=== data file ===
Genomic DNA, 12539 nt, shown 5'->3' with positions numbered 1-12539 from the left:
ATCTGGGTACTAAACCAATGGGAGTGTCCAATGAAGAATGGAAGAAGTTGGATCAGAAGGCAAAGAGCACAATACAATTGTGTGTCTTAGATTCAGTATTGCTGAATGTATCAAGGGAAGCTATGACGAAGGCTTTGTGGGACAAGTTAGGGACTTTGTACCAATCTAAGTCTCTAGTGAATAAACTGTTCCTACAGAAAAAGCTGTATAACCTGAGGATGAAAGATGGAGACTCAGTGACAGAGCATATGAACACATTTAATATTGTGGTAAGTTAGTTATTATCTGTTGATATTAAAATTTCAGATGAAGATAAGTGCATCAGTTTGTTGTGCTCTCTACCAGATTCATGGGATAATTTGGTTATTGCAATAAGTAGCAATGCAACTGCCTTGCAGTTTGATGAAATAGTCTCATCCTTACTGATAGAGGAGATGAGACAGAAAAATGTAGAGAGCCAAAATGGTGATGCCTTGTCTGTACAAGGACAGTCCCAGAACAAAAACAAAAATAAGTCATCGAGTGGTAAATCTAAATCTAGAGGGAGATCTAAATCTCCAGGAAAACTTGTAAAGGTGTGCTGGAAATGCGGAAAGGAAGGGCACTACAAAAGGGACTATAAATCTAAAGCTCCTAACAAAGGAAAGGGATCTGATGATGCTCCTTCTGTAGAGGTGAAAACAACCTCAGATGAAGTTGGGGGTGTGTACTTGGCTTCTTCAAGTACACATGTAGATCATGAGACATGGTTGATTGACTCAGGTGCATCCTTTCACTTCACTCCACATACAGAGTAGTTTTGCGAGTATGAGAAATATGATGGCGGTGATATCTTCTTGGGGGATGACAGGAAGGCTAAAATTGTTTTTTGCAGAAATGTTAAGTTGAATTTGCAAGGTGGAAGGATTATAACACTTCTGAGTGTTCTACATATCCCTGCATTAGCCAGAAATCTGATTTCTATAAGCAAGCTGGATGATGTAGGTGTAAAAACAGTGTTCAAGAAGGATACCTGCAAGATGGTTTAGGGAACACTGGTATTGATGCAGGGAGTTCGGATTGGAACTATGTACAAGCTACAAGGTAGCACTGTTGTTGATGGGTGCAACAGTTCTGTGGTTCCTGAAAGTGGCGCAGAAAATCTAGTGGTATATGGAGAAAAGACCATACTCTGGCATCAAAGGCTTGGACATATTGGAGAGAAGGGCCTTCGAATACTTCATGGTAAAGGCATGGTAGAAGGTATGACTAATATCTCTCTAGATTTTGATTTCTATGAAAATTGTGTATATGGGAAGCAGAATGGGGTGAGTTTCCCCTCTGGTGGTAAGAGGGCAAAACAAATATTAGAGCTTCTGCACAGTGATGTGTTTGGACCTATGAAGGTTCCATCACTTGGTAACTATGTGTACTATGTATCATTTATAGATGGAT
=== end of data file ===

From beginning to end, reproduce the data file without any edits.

Genomic DNA, 12539 nt, shown 5'->3' with positions numbered 1-12539 from the left:
ATCTGGGTACTAAACCAATGGGAGTGTCCAATGAAGAATGGAAGAAGTTGGATCAGAAGGCAAAGAGCACAATACAATTGTGTGTCTTAGATTCAGTATTGCTGAATGTATCAAGGGAAGCTATGACGAAGGCTTTGTGGGACAAGTTAGGGACTTTGTACCAATCTAAGTCTCTAGTGAATAAACTGTTCCTACAGAAAAAGCTGTATAACCTGAGGATGAAAGATGGAGACTCAGTGACAGAGCATATGAACACATTTAATATTGTGGTAAGTTAGTTATTATCTGTTGATATTAAAATTTCAGATGAAGATAAGTGCATCAGTTTGTTGTGCTCTCTACCAGATTCATGGGATAATTTGGTTATTGCAATAAGTAGCAATGCAACTGCCTTGCAGTTTGATGAAATAGTCTCATCCTTACTGATAGAGGAGATGAGACAGAAAAATGTAGAGAGCCAAAATGGTGATGCCTTGTCTGTACAAGGACAGTCCCAGAACAAAAACAAAAATAAGTCATCGAGTGGTAAATCTAAATCTAGAGGGAGATCTAAATCTCCAGGAAAACTTGTAAAGGTGTGCTGGAAATGCGGAAAGGAAGGGCACTACAAAAGGGACTATAAATCTAAAGCTCCTAACAAAGGAAAGGGATCTGATGATGCTCCTTCTGTAGAGGTGAAAACAACCTCAGATGAAGTTGGGGGTGTGTACTTGGCTTCTTCAAGTACACATGTAGATCATGAGACATGGTTGATTGACTCAGGTGCATCCTTTCACTTCACTCCACATACAGAGTAGTTTTGCGAGTATGAGAAATATGATGGCGGTGATATCTTCTTGGGGGATGACAGGAAGGCTAAAATTGTTTTTTGCAGAAATGTTAAGTTGAATTTGCAAGGTGGAAGGATTATAACACTTCTGAGTGTTCTACATATCCCTGCATTAGCCAGAAATCTGATTTCTATAAGCAAGCTGGATGATGTAGGTGTAAAAACAGTGTTCAAGAAGGATACCTGCAAGATGGTTTAGGGAACACTGGTATTGATGCAGGGAGTTCGGATTGGAACTATGTACAAGCTACAAGGTAGCACTGTTGTTGATGGGTGCAACAGTTCTGTGGTTCCTGAAAGTGGCGCAGAAAATCTAGTGGTATATGGAGAAAAGACCATACTCTGGCATCAAAGGCTTGGACATATTGGAGAGAAGGGCCTTCGAATACTTCATGGTAAAGGCATGGTAGAAGGTATGACTAATATCTCTCTAGATTTTGATTTCTATGAAAATTGTGTATATGGGAAGCAGAATGGGGTGAGTTTCCCCTCTGGTGGTAAGAGGGCAAAACAAATATTAGAGCTTCTGCACAGTGATGTGTTTGGACCTATGAAGGTTCCATCACTTGGTAACTATGTGTACTATGTATCATTTATAGATGGAT